Laura Erickson's For the Birds

Friday, June 21, 2019

My plucky, persistent young American Redstart

Young male American Redstart
My little guy.
I spent part of the first day of summer tracking down, recording, and photographing a young male American Redstart in my backyard. I’d been noticing him singing most days since I got home from Maine two weeks ago. He hasn't varied his tune at all during the times I've been listening. Recording in my neighborhood can be frustrating because a microphone pointed in any direction picks up traffic noises, train whistles, lawn mowers, dogs barking, and other human-associated noise, and Friday was windy besides, adding even more background noise. Fortunately, my new, long shotgun microphone filters out more background noise than my shorter one, so when I can get close to a bird, my recordings can be fairly clean. And this little warbler was singing so persistently, apparently desperate to attract a mate, that I took pity. I most decidedly don’t fill the bill as an appropriate mating choice, but at least now he can boast that he attracted one female.

In my 7 minute recording, he sang  67 times. The full recording, along with photos of the plucky little guy, are permanently linked to at the American Redstart species page on my website.

Most songbirds come into breeding plumage by the time they’re one year old, but not redstarts. Males that hatched last summer—that is, the birds ornithologists call second-year males—don’t look anything like the black and orange older adult males.

American Redstart

American Redstart
Second-year males look very female-like, but isolated black feathers near the face confirm that this one, photographed in May 2013 in Ohio, is a male. 

Even though they’re perfectly capable of breeding, yearlings look quite a bit like females. By the time most redstarts are starting to nest, these young males sometimes start showing individual black feathers around the eyes, throat, and back, but won’t come into full breeding plumage, which in their case is called definitive basic plumage, until they molt during the autumn after their first birthday.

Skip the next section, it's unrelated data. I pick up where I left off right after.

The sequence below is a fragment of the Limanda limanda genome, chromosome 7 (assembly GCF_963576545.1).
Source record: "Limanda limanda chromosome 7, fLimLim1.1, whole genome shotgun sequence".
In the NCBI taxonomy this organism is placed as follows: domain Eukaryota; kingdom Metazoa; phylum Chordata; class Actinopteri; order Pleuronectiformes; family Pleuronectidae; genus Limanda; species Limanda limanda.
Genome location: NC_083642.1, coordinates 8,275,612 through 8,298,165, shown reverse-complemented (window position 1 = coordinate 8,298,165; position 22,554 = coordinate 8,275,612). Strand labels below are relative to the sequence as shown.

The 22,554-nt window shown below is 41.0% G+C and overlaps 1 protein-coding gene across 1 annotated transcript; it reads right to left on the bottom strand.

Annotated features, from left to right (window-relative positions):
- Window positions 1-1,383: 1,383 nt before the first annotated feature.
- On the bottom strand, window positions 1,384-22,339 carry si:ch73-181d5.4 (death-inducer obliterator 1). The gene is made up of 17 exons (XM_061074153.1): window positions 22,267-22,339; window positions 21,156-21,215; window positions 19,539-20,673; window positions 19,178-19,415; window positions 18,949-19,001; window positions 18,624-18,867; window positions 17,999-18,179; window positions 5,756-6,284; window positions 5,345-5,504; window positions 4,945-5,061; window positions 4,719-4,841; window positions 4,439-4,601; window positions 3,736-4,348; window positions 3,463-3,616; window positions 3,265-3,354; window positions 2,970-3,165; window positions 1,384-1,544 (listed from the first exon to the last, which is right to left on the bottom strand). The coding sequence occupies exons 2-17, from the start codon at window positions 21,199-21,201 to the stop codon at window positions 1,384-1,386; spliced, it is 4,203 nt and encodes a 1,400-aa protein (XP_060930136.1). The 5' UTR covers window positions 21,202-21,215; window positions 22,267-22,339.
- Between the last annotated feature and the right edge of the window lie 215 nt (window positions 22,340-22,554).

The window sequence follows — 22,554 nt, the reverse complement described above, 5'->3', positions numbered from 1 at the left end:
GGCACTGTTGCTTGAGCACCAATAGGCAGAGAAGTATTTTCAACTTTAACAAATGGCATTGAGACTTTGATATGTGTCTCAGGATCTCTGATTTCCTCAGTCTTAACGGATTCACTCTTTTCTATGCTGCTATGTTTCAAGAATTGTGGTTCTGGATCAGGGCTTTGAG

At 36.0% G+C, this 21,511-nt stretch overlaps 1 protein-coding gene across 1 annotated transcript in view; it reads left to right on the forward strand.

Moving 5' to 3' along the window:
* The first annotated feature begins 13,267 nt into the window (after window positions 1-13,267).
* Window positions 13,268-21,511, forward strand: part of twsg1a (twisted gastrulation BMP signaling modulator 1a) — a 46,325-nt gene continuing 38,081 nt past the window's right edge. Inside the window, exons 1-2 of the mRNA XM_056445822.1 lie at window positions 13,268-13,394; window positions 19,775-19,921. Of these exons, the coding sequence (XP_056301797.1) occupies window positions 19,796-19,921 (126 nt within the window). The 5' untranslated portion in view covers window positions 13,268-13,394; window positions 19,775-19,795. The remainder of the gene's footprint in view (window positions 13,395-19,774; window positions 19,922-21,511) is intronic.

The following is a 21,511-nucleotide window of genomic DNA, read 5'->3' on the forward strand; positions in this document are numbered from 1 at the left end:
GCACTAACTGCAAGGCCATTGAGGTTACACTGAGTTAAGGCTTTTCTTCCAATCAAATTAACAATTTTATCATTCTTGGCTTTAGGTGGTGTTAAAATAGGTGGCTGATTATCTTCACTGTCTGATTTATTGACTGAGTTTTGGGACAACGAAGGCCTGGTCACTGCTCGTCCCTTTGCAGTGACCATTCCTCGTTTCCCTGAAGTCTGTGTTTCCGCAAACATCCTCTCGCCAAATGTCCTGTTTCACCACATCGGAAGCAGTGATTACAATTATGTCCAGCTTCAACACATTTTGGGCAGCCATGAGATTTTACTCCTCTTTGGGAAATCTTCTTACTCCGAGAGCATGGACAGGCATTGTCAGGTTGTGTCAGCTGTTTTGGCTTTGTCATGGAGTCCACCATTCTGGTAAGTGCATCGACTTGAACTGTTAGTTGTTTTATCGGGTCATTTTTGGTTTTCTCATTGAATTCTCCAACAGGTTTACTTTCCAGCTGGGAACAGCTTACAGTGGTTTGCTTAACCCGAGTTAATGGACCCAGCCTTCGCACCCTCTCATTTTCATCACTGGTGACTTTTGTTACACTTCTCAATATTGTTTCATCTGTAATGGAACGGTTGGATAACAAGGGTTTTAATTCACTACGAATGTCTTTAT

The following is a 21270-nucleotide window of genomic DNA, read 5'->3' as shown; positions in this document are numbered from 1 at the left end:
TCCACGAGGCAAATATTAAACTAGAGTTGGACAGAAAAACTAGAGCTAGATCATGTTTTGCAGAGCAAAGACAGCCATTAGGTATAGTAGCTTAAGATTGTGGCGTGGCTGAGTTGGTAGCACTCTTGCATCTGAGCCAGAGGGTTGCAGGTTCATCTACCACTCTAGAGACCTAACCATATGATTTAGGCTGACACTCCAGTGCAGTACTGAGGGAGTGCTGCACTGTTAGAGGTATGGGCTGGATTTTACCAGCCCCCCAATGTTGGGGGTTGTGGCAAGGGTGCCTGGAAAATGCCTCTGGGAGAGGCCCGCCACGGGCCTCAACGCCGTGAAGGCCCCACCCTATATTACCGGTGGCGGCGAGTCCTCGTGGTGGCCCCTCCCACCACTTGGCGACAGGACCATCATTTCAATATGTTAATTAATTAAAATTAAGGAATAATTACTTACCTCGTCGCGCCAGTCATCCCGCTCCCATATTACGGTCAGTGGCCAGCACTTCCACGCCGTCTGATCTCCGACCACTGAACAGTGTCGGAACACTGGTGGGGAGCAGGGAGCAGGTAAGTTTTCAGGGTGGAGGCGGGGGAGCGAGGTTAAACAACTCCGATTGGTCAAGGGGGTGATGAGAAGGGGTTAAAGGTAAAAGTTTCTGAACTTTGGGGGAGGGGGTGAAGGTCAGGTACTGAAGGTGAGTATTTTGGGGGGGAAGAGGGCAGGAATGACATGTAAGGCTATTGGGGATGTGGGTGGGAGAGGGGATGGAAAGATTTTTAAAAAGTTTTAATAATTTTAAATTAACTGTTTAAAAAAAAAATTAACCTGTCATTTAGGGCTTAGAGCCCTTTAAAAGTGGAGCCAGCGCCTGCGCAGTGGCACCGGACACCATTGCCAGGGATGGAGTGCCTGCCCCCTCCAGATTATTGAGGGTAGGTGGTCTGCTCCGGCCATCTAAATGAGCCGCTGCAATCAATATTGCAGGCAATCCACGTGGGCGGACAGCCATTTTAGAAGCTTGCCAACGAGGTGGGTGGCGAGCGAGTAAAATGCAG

This delayed plumage maturation probably makes older adult redstarts more tolerant of the younger ones, or at least a bit less likely to attack them. Birds all prefer mates with more experience, so females aren’t likely to settle for a second-year male if any older males are available, and most second-year males spend the summer gaining experience in basic life skills in the north woods. When a male, second-year or older, does attract a mate and commences nesting, he's responsible for defending the family territory while she lays and incubates the eggs and broods young nestlings. When the eggs hatch, both parents share, pretty much fifty-fifty, the other chores of parenthood, including feeding the nestlings and cleaning up after them. Once the chicks fledge, the parents each take half. Fledglings who stay with the male often linger around the nest area with him—he's very bonded to the territory he claimed and defended from the start—while the mother and the chicks who follow her often wander more widely. This allows the family to access food from more sources, ensuring more for everyone.

All that is in the future for the little guy in my backyard. It’s not only his plumage that betrays his inexperience. My yard does hold a patch of reasonably good habitat, but only a small one. Crows nesting in the yard behind mine have been raiding a lot of local bird nests to feed their voracious young—I think they took out two batches of baby Red-eyed Vireos from one of my box elders last year. This year the vireos are wisely nesting further away, where their every movement isn't under scrutiny by the nesting crows. Grackles also occasionally prey on tiny nestlings, and a pair is nesting right above where this redstart has been singing most. To top it off, a pair of Merlins is nesting just three blocks away—they don’t raid nests, but are excellent at hunting down warblers and other tiny birds. So it’s no accident that redstarts have never nested in my yard in the 38 years we’ve lived here.

Within the next few hours, days, or weeks, my optimistic young male may figure out why Peabody Street isn't the greatest place to nest and move on, or he may simply give up when no females show up. Meanwhile, I’m thrilled to have a seven-minute, uninterrupted recording and a few photographs to remember him by. Live long and prosper, little guy.

Young male American Redstart

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